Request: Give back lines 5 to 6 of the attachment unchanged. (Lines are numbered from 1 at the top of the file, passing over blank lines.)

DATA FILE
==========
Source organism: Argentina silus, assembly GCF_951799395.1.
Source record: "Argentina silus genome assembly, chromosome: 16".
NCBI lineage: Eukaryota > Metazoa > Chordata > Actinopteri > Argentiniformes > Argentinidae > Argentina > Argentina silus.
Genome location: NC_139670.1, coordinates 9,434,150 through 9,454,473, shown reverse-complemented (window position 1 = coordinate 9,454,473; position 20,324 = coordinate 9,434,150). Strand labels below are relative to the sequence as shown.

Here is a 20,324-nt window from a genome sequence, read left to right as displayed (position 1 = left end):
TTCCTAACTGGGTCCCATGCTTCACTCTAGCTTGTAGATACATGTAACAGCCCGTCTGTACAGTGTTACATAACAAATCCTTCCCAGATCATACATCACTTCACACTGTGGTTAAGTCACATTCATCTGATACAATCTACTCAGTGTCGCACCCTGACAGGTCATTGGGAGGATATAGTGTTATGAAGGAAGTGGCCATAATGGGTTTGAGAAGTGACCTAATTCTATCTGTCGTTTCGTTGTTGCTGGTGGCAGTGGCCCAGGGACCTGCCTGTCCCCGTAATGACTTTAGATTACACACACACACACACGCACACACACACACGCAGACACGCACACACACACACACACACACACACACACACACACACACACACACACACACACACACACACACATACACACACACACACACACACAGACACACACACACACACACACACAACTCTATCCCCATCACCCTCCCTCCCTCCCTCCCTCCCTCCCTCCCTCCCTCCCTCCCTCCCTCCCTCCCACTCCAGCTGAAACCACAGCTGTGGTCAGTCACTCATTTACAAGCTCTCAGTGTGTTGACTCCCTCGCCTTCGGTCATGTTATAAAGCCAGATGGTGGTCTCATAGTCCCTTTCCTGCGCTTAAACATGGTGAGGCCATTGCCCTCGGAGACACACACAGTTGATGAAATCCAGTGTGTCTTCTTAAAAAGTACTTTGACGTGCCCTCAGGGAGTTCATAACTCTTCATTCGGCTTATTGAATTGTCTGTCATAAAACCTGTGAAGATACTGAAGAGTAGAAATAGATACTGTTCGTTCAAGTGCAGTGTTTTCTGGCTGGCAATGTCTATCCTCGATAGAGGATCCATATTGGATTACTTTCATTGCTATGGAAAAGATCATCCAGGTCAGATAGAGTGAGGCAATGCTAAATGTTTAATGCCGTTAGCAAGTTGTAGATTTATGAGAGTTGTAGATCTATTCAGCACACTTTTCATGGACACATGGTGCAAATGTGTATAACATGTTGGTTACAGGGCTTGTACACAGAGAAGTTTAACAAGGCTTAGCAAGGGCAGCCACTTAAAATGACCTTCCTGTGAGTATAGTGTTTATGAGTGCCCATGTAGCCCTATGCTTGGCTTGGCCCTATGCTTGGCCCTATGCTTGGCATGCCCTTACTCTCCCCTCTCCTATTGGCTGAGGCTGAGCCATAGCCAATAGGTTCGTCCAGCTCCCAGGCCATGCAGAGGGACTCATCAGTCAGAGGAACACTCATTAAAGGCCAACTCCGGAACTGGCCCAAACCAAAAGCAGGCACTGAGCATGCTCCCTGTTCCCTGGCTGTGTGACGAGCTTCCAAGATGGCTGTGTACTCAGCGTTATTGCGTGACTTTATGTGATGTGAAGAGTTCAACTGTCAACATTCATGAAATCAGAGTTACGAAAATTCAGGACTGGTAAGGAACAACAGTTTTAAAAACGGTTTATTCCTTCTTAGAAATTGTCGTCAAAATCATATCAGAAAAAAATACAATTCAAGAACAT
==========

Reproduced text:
Here is a 20,324-nt window from a genome sequence, read left to right as displayed (position 1 = left end):
TTCCTAACTGGGTCCCATGCTTCACTCTAGCTTGTAGATACATGTAACAGCCCGTCTGTACAGTGTTACATAACAAATCCTTCCCAGATCATACATCACTTCACACTGTGGTTAAGTCACATTCATCTGATACAATCTACTCAGTGTCGCACCCTGACAGGTCATTGGGAGGATATAGTGTTATGAAGGAAGTGGCCATAATGGGTTTGAGAAGTGACCTAATTCTATCTGTCGTTTCGTTGTTGCTGGTGGCAGTGGCCCAGGGACCTGCCTGTCCCCGTAATGACTTTAGATTACACACACACACACACGCACACACACACACGCAGACACGCACACACACACACACACACACACACACACACACACACACACACACACACACACACACACACACATACACACACACACACACACACAGACACACACACACACACACACACAACTCTATCCCCATCACCCTCCCTCCCTCCCTCCCTCCCTCCCTCCCTCCCTCCCTCCCTCCCTCCCTCCCACTCCAGCTGAAACCACAGCTGTGGTCAGTCACTCATTTACAAGCTCTCAGTGTGTTGACTCCCTCGCCTTCGGTCATGTTATAAAGCCAGATGGTGGTCTCATAGTCCCTTTCCTGCGCTTAAACATGGTGAGGCCATTGCCCTCGGAGACACACACAGTTGATGAAATCCAGTGTGTCTTCTTAAAAAGTACTTTGACGTGCCCTCAGGGAGTTCATAACTCTTCATTCGGCTTATTGAATTGTCTGTCATAAAACCTGTGAAGATACTGAAGAGTAGAAATAGATACTGTTCGTTCAAGTGCAGTGTTTTCTGGCTGGCAATGTCTATCCTCGATAGAGGATCCATATTGGATTACTTTCATTGCTATGGAAAAGATCATCCAGGTCAGATAGAGTGAGGCAATGCTAAATGTTTAATGCCGTTAGCAAGTTGTAGATTTATGAGAGTTGTAGATCTATTCAGCACACTTTTCATGGACACATGGTGCAAATGTGTATAACATGTTGGTTACAGGGCTTGTACACAGAGAAGTTTAACAAGGCTTAGCAAGGGCAGCCACTTAAAATGACCTTCCTGTGAGTATAGTGTTTATGAGTGCCCATGTAGCCCTATGCTTGGCTTGGCCCTATGCTTGGCCCTATGCTTGGCATGCCCTTACTCTCCCCTCTCCTATTGGCTGAGGCTGAGCCATAGCCAATAGGTTCGTCCAGCTCCCAGGCCATGCAGAGGGACTCATCAGTCAGAGGAACACTCATTAAAGGCCAACTCCGGAACTGGCCCAAACCAAAAGCAGGCACTGAGCATGCTCCCTGTTCCCTGGCTGTGTGACGAGCTTCCAAGATGGCTGTGTACTCAGCGTTATTGCGTGACTTTATGTGATGTGAAGAGTTCAACTGTCAACATTCATGAAATCAGAGTTACGAAAATTCAGGACTGGTAAGGAACAACAGTTTTAAAAACGGTTTATTCCTTCTTAGAAATTGTCGTCAAAATCATATCAGAAAAAAATACAATTCAAGAACAT